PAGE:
Q. What if your child IS the bully? No one likes to talk about that, but the bully has a mom too!  

I am glad you asked this question! People often bully out of some kind of insecurity. I always ask in session about what is going on at home. Parents have problems in their relationships and careers, deal with financial difficulties, divorce, illness, and all of the foregoing can affect adolescents (and younger kids) and can cause kids who feel vulnerable, alone, or scared to display aggressive behaviors. Social aggression and micro-aggressions like name-calling or more subtly, freezing people out or ignoring, or leaving them out, are all forms of bullying.  The aggressor often engages in such behaviors as an attempt to deal with his or her or their own vulnerabilities or fears.

Q. As a clinical psychologist what’s the best advice you can give to a mom when their child is a victim of bullying?  What can moms do to help their children during a time of crisis?  I’d love some actual tips that moms can use.

If kids need to form cliques and exclude it says more about them than about you!  Moms (and dads) should lead with empathy. Listen. Let your child, preteen or adolescent talk. Don’t try to persuade them that they shouldn’t react or everything is fine. Give them room for their feelings.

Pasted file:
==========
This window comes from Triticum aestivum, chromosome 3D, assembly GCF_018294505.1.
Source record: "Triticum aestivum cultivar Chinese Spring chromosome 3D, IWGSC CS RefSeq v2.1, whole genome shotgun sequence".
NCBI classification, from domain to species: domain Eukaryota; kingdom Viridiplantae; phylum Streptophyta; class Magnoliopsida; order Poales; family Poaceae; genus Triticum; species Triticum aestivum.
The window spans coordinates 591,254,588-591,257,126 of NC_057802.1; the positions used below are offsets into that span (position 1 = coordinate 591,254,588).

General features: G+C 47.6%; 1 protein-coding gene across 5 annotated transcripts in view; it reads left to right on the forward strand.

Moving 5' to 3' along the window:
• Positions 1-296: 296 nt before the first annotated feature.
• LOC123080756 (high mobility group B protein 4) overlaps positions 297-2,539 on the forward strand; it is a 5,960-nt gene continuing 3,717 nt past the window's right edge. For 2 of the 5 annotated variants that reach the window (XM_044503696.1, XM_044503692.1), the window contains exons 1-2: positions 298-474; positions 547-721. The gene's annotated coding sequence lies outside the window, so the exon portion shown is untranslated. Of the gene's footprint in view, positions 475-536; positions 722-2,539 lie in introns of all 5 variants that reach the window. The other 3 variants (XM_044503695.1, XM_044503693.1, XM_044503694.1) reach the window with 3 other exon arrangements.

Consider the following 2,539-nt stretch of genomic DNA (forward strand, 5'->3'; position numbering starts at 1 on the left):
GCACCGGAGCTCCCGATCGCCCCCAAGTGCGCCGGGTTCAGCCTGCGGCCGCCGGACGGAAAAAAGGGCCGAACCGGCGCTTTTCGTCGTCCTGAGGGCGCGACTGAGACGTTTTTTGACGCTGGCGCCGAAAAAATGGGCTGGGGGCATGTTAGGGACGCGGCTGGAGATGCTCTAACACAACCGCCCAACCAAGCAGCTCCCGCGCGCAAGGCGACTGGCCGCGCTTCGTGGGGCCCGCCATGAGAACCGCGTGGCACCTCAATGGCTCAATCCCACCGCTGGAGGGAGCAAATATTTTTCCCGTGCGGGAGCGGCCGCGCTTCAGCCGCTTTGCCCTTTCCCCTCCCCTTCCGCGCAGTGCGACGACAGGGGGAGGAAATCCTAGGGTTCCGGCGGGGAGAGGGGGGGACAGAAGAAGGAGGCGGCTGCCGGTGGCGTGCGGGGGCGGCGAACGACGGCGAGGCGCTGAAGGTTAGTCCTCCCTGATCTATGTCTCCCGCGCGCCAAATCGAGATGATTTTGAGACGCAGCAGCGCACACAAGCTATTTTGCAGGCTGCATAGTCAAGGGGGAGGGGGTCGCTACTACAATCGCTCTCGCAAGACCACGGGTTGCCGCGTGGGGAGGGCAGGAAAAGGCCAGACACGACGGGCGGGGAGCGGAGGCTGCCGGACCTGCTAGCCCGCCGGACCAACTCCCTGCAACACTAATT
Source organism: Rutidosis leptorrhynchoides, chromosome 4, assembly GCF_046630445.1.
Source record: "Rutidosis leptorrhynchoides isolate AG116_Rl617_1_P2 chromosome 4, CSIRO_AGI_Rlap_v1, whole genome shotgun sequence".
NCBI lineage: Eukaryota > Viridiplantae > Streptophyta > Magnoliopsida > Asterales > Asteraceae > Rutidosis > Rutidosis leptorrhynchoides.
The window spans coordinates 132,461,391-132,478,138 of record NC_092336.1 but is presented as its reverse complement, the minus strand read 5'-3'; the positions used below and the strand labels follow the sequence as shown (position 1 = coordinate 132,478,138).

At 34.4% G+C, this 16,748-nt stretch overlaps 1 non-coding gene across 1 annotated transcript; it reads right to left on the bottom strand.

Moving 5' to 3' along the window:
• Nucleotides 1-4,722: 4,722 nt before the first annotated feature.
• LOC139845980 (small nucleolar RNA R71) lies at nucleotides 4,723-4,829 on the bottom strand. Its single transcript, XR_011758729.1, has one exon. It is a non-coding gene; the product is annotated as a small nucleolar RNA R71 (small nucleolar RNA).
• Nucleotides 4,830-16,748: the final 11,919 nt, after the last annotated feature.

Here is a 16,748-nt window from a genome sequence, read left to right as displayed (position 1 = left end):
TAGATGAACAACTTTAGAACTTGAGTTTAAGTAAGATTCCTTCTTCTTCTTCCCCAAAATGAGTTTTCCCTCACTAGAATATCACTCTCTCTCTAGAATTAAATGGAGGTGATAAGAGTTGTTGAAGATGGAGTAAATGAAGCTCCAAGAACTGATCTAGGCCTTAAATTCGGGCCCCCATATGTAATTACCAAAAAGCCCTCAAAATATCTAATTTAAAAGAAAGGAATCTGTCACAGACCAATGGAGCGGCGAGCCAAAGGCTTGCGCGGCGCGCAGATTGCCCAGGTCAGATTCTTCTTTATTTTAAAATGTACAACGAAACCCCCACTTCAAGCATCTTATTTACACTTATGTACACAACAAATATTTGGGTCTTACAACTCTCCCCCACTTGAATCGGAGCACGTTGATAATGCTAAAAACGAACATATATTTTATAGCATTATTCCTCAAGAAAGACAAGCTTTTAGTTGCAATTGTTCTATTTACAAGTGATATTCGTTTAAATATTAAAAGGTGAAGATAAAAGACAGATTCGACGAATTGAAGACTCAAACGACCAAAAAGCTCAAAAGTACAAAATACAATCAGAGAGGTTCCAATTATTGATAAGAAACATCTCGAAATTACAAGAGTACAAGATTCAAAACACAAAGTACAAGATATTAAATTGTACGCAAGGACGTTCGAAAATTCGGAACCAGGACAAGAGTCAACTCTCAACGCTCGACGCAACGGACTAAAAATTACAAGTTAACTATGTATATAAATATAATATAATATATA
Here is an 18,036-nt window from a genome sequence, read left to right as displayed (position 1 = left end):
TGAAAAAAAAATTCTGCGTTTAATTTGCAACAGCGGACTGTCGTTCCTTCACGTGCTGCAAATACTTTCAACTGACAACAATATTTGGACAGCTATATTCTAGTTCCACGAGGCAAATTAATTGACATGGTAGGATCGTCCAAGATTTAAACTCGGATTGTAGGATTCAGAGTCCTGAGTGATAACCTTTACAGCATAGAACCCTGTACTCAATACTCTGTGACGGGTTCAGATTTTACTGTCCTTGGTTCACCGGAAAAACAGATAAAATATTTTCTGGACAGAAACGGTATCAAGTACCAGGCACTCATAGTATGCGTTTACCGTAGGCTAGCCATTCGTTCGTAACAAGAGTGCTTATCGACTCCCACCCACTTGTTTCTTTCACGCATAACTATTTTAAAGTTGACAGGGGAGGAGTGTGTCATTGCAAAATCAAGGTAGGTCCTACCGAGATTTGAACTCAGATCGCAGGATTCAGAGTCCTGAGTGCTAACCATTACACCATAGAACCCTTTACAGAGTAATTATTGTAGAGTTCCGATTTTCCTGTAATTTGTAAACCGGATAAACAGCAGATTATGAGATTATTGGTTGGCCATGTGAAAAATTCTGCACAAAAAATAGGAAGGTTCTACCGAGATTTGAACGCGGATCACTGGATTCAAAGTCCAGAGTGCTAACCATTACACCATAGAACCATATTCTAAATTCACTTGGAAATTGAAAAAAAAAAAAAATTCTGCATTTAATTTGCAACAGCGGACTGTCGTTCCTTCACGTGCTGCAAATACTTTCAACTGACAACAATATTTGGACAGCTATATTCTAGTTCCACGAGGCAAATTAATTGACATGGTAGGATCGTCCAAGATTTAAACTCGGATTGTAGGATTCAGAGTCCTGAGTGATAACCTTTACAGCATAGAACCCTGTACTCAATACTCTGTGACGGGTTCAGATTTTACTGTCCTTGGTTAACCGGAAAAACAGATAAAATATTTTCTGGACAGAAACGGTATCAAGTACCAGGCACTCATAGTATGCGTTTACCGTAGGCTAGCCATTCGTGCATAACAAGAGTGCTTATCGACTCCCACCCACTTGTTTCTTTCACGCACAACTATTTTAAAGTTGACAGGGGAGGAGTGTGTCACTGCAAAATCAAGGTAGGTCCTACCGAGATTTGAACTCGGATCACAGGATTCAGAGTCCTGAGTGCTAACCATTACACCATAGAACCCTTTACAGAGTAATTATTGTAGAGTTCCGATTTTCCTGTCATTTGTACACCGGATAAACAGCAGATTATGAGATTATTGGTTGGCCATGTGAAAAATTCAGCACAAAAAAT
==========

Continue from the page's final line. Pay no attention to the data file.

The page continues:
It’s hard to know how involved to get. If your child is spiraling from rejection, isolation or stress, and you are concerned about their emotional safety or well-being, it might be the time to go to school and let the teacher know. But if it’s not an acute or dangerous situation, it’s usually better to let the adolescent solve their own problems. Take your child’s pulse. Can they handle it?  What do they propose to do?